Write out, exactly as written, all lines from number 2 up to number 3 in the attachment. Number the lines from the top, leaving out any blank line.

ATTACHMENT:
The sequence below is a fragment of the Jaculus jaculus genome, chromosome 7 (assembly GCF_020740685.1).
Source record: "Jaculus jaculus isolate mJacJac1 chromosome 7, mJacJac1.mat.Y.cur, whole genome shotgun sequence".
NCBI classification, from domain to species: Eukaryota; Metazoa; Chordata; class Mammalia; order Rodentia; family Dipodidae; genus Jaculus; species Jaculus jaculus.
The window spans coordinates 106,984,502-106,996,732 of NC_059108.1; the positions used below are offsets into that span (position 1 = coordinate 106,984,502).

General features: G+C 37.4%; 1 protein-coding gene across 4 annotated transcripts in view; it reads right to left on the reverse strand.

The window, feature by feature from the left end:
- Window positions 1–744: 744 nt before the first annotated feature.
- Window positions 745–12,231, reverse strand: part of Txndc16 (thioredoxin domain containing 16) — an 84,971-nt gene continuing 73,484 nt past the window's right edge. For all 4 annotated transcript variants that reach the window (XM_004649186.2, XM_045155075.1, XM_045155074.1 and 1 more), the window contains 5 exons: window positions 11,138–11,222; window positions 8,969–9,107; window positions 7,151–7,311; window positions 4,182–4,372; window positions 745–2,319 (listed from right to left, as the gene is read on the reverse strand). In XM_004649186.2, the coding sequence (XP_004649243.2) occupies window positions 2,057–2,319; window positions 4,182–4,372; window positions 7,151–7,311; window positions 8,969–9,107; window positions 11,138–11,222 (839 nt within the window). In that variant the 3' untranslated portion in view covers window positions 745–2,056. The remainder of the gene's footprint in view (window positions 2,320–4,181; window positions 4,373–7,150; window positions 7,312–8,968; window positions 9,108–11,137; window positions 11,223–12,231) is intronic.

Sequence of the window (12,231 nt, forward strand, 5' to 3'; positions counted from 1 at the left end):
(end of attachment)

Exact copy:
Source record: "Jaculus jaculus isolate mJacJac1 chromosome 7, mJacJac1.mat.Y.cur, whole genome shotgun sequence".
NCBI classification, from domain to species: Eukaryota; Metazoa; Chordata; class Mammalia; order Rodentia; family Dipodidae; genus Jaculus; species Jaculus jaculus.